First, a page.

and

    C) Works hard and steadily.

    D) Therefore, he or she will be able to earn a PhD.

    The logic, though appealing, is flawed. Such a doctoral student will have to go on faith that A + B + C will equal D when, in truth, A + B + C has only been shown to frequently result in D. That's on the macro level. On the micro level, it's more like this: I know that I have written a solid chapter. Therefore, if I work as hard as I did on that chapter, I will write another solid chapter this time around.

    The root of the problem, of course, is that, while I am engaged in a discipline that teaches the virtues of doubt, skepticism, and adamantine refusal to accept the fundamentally unknowable, I am also encouraged to do precisely that towards which I am wholly disinclined.

    And then there's the waiting. I often feel like Vladimir or Estragon, patiently waiting for the unseen Godot. Were I a Tralfamadorian, this would not be an issue because I would see what comes after the now.

    Instead, I have to be like Little Orphan Annie: the sun'll come up tomorrow . . . (we'll not mention, for the moment, that I live in one of the cloudiest regions of the nation). At any rate, I've already bet my bottom dollar on it . . . (and that's on an adjunct's salary!)

    For tomorrow: Read another article.

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    ____________________________________________
    Wednesday, June 18, 2008
    Since I hardly slept last night and I do not anticipate staying up much longer, I'll just post another very brief entry to acknowledge that I did read the article that I intended to go over today. Again, I fully intend to discuss the articles I've read these past few days in a future entry, but I am too tired at the moment to write much of substance.

    For tomorrow: Read another essay.

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    ____________________________________________
    Tuesday, June 17, 2008
    I will write more later, but I want to to get to bed now. I will, however, acknowledge that, despite my horrible sleep schedule, I did get my reading done today.

    For tomorrow: Read another article.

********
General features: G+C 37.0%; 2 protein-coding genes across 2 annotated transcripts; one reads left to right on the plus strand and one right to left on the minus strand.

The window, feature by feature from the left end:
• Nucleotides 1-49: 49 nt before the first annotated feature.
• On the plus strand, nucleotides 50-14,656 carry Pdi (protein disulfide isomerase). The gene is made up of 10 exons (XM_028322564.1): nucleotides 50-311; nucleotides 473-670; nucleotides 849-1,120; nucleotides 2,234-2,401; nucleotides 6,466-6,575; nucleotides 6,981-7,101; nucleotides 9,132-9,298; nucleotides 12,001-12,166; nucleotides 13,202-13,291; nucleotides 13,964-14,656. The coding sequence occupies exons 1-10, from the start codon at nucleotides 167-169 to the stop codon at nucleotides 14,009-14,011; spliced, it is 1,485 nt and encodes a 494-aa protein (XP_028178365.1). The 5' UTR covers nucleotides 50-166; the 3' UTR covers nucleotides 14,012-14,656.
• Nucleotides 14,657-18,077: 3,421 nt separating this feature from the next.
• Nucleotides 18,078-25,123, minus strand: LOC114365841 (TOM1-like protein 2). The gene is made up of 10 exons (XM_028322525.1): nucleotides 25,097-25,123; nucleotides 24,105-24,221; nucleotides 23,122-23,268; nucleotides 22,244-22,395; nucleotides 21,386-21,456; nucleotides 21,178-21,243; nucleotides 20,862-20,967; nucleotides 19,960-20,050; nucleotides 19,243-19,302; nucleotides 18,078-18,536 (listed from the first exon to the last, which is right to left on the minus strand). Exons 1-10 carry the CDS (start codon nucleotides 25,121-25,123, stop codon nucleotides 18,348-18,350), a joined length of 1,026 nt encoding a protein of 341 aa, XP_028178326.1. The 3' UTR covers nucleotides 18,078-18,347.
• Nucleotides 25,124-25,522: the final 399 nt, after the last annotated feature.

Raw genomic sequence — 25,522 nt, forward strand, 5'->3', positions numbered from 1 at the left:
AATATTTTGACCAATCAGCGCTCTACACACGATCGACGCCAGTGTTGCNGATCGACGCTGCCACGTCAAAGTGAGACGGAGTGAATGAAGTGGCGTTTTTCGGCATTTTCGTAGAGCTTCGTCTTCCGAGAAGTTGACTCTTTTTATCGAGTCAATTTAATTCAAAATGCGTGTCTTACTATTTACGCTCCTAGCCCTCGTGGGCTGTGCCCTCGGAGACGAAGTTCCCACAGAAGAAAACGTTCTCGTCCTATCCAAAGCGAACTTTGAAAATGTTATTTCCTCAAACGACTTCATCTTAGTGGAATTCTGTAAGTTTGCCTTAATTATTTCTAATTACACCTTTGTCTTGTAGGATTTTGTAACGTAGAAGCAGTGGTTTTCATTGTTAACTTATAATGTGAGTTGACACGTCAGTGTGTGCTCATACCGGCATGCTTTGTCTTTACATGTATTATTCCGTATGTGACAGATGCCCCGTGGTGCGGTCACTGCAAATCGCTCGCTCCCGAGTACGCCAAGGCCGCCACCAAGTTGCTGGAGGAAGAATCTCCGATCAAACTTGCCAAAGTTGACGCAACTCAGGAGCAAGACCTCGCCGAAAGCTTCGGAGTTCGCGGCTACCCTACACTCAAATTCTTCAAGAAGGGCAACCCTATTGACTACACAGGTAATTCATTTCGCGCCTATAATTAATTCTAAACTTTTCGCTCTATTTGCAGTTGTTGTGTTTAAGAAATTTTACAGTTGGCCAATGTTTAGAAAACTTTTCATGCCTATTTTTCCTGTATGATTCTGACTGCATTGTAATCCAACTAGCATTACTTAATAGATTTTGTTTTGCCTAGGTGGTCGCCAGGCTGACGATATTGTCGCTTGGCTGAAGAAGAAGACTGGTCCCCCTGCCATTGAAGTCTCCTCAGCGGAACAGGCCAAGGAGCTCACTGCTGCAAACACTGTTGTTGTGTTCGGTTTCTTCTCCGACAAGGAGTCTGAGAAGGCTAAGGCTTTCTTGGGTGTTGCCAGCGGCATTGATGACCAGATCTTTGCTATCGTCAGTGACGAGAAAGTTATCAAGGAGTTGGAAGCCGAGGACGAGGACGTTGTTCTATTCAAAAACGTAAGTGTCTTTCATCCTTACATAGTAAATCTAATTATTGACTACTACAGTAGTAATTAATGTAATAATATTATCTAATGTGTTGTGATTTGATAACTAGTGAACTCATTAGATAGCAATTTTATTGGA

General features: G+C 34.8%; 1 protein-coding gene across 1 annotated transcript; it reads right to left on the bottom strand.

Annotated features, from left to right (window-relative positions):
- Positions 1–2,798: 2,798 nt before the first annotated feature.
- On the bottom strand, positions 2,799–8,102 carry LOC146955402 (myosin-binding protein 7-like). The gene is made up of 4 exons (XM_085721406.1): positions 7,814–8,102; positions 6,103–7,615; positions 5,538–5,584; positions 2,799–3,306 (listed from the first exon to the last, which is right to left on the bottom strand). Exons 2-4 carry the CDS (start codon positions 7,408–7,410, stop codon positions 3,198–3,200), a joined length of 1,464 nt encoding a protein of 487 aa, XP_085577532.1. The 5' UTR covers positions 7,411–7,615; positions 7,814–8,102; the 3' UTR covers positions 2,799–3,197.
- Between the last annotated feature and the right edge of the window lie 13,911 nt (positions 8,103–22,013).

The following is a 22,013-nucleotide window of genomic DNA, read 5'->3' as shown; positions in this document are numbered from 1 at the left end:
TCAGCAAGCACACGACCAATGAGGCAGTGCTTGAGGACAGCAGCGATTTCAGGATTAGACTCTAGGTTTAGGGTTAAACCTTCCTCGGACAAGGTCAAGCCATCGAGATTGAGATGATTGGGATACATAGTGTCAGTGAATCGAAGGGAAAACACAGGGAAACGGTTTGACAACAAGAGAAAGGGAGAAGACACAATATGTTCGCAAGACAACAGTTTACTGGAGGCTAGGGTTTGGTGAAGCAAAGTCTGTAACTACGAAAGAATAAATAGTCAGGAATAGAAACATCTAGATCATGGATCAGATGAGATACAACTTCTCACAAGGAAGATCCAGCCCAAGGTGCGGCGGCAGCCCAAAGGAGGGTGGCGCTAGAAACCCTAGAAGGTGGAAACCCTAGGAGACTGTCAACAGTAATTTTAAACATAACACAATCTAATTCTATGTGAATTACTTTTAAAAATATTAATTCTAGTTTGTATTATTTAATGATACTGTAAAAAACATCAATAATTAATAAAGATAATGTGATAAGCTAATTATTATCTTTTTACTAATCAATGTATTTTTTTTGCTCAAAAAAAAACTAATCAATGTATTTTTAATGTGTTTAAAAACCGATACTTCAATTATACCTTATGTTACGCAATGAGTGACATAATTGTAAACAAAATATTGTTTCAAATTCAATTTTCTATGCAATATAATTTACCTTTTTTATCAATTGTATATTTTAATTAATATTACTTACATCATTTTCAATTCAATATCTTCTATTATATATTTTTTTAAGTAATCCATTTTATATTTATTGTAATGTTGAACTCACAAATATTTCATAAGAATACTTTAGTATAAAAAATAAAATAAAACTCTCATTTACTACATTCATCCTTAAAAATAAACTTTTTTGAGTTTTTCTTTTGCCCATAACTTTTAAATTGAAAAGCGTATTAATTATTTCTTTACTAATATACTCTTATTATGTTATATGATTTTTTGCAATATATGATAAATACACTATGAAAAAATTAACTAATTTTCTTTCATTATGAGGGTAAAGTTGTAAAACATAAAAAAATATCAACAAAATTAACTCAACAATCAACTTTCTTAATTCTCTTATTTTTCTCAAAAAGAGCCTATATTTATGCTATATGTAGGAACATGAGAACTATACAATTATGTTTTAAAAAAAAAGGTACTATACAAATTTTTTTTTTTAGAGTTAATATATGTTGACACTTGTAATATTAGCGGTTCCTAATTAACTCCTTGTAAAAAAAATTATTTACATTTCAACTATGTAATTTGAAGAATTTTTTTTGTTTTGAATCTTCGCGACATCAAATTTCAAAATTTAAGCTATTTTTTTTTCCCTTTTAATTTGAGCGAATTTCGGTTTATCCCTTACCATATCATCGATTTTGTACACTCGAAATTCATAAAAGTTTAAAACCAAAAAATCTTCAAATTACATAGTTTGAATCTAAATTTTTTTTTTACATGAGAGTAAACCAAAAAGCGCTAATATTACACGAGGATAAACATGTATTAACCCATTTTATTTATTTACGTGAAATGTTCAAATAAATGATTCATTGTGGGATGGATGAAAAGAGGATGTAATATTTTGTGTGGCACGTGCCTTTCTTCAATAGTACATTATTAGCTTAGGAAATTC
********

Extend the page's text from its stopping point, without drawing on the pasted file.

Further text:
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    ____________________________________________
    Although it's only a few minutes to one, I'd like to try to get to bed at what might be called a reasonable hour, so I won't write much today. I did read an article (which I will discuss later) and I did manage to enjoy a few hours of daylight, so it has been a good day.

    And, to top it off: stunningly, my supervisor seems to like my chapter on The Master of Petersburg despite the fact that I had more than a few doubts about the quality of that Brobdinagian block of text. So, yeah. I'm, like, eighty pages into my dissertation now, which is nice. It sort of validates the past few months for me. I mean, sure, there's still loads more to be done, but it's considerably harder for me to shake a stick at eighty pages than, say, thirty. At any rate, if I accept that the "average" dissertation length is somewhere in the 250-300 page range, I'm somewhere between a quarter and one-third done with the raw text of mine. Now it's just a matter of reading a few thousand pages of criticism and I can start the next chapter...

    But now I need to get myself to bed.

    For tomorrow: Read another article or two.

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    Monday, June 16, 2008
    I'm still wrestling with my completely out-of-whack sleep schedule and, as a result, I tend to finish my reading much later than I would like. Still, I suppose, I have been getting things done. I just have this nagging feeling that I would get more done if I could return to a schedule a bit more in sync with the rest of the world. I mean, I have never been comfortable with getting myself out of bed earlier than, say, ten in the morning but this sleep-by-day, work-by-night thing doesn't work too well when you live in an area where you are essentially the only person on that schedule. In other words, I want to work when other people are also working. Otherwise, I'll keep feeling thoroughly disconnected from the world, a feeling that tends to have an adverse effect on my productivity.